Reducing the interference levels eliminated inaccurate reading in static meters.”. In all, five of nine smart meters that were tested provided readings that were substantially greater than the real amount of energy utilized, while two actually gave readings lower than the amount of power consumed.

Researchers found the biggest discrepancies when they joined dimmer switches with LED and energy-saving light bulbs.

Upon finishing their experiments, researchers then took apart the tested smart meters to see if they could find out what was causing the massive deviations. In the process, the three-man team of researchers found that the meters which provided the dramatically higher usage rates used a Rogowski Coil in the construction, while meters that gave artificially lower readings employed Hall effect-based sensors.

But both modes of construction inaccurately measured the actual amount used. It wasn’t clear from the abstract whether the tested meters were actually in use, either in the Netherlands or elsewhere.

If both of those types of meters are being used, then some are paying less for the electricity they use, while most are paying much, much more.

In addition to costing consumers far more money, some researchers contend that the meters themselves are also health hazards. And some lawmakers at the state level are taking action. Patrick Colbeck of Michigan testified before the state House Energy and Technology Committee in early March regarding a piece of legislation – HB 4220 – that would permit homeowners to opt out of getting smart meters installed on their dwellings without having to pay a fine.

He has based his opposition to smart meters on research indicating that they can cause a wide array of health problems, in addition to a cyber security threat posed by their installation and use, since they are wireless and transmit data to the utility company.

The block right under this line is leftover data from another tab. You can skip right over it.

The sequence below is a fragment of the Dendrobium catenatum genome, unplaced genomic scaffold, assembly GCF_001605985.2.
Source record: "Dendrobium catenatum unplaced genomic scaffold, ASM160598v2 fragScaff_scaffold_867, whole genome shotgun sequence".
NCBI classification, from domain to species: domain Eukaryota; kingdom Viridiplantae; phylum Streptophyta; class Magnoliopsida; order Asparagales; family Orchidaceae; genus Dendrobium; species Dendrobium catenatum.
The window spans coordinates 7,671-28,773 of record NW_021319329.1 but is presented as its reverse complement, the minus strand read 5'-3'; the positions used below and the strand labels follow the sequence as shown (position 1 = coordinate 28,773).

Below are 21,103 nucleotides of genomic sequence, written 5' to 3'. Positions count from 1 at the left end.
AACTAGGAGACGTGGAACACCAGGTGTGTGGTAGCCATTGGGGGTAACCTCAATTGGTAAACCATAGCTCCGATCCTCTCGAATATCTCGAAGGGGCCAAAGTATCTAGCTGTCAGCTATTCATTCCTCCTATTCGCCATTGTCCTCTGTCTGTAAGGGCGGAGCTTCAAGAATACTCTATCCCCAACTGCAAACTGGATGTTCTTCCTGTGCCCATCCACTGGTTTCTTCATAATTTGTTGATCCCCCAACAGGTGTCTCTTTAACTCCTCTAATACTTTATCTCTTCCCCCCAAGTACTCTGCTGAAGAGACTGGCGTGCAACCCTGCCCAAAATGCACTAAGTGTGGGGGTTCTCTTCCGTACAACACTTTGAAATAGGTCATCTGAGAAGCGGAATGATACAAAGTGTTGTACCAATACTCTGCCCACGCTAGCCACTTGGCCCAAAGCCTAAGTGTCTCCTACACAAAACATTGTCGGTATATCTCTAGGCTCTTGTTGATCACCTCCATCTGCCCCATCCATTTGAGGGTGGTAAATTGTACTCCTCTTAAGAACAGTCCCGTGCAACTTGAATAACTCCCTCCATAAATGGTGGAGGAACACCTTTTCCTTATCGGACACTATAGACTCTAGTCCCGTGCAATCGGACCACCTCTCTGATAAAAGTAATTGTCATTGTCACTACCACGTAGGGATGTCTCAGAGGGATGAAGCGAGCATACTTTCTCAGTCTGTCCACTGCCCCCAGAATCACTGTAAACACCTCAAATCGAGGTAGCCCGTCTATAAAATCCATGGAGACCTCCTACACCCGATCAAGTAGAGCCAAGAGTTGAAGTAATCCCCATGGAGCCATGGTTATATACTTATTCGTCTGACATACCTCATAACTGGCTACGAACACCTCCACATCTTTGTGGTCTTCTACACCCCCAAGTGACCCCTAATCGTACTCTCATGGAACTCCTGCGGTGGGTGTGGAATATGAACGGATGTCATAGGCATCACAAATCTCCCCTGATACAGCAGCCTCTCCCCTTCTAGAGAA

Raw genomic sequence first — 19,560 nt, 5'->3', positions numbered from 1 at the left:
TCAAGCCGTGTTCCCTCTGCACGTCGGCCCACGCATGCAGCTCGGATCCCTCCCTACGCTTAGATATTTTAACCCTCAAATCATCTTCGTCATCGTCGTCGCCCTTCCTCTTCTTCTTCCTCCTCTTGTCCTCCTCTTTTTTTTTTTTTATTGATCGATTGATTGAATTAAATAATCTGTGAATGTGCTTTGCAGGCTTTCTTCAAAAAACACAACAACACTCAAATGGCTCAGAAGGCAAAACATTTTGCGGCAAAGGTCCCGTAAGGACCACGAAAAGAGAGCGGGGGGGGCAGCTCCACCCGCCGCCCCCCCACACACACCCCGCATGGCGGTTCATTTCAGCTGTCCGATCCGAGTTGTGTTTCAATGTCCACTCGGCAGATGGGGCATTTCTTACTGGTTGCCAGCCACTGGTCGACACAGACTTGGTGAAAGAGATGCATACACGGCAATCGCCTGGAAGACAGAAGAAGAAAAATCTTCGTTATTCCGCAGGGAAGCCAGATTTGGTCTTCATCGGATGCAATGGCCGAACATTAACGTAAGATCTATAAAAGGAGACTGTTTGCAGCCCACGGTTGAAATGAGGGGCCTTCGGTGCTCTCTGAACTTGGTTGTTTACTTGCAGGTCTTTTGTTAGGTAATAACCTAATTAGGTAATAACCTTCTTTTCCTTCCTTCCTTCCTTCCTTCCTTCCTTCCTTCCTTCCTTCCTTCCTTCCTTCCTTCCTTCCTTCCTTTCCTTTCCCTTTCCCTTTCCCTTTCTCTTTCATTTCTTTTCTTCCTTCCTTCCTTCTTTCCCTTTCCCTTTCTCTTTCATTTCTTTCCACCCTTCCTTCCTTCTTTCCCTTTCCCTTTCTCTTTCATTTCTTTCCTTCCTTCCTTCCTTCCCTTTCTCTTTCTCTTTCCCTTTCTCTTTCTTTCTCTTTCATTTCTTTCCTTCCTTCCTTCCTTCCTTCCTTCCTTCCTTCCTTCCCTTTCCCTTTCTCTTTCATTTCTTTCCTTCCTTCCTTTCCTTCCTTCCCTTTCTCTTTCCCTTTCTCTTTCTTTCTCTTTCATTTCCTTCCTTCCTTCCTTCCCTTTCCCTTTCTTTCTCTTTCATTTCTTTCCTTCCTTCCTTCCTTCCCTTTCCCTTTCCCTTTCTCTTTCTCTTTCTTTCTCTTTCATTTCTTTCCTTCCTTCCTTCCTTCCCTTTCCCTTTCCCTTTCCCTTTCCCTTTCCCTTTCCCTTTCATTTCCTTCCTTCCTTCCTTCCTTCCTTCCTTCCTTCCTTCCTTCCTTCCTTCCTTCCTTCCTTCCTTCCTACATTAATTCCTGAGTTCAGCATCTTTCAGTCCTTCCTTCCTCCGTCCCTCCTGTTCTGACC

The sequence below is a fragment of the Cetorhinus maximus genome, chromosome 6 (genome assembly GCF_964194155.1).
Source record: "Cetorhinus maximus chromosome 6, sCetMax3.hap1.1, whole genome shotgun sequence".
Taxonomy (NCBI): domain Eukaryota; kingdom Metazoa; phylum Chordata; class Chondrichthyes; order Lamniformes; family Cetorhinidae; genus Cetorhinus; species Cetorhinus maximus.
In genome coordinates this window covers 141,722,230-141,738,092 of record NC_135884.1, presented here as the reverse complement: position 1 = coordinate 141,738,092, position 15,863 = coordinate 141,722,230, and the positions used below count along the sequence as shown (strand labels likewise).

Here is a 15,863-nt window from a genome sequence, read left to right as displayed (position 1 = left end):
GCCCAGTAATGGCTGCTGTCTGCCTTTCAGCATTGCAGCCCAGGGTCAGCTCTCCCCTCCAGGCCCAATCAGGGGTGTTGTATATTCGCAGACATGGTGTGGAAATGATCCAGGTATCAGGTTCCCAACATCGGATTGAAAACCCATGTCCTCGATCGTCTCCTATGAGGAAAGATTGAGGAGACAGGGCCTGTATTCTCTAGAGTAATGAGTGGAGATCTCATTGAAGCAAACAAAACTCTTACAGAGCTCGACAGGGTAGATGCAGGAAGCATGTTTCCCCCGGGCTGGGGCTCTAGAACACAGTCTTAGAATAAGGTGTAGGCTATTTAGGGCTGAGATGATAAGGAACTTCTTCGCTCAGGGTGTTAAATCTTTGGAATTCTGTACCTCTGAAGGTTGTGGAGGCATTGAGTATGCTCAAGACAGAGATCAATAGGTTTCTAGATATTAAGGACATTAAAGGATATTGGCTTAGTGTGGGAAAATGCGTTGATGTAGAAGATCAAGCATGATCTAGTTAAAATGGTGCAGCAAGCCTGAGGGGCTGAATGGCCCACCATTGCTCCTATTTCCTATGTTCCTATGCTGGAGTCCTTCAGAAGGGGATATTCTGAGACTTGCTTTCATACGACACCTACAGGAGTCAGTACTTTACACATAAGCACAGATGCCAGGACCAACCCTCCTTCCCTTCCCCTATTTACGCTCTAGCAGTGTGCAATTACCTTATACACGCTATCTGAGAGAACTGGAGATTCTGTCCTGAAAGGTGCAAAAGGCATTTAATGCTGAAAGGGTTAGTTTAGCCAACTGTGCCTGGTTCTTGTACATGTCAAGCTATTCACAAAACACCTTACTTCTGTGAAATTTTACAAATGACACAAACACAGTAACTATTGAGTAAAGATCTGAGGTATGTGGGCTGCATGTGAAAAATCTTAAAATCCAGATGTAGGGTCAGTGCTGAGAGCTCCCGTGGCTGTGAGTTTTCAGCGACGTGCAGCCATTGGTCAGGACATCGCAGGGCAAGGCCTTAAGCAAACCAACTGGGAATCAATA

(RELATED: Smart meters use unsafe, cancer-causing technology.).

During his testimony, Colbeck said he thinks smart meters are “putting our homes, our nation and, frankly, some of the power suppliers at risk.”. Others have issues with the privacy aspect of smart meters. Electric use data hacked from a wireless smart meter can be used by clever criminals to determine when people are home and when they are gone – to work, in particular – which provides them a window to enter the home without expecting anyone to be there.

There are also physical dangers to smart meter use. As Natural News has reported, some smart meters that are mandated by government have spontaneously caught fire, putting residents at risk of loss of life and property.

Learn more at SmartMeters.news. Heyes is a senior writer for NaturalNews.com and NewsTarget.com, as well as editor of The National Sentinel.

Back in 2015, Pacific Utility Audit wrote an article on electric smart meters – if anything the problem has gotten worse, not better! (We didn’t know about the fire hazard then) Here is a link to that article: https://pacificutilityaudit.com/news/smart-meters-are-they-really-that-smart-for-you/.

Since we have a database of thousand of west coast property profiles that we have audited since 1989, we can determine if your property’s electric consumption is reasonable.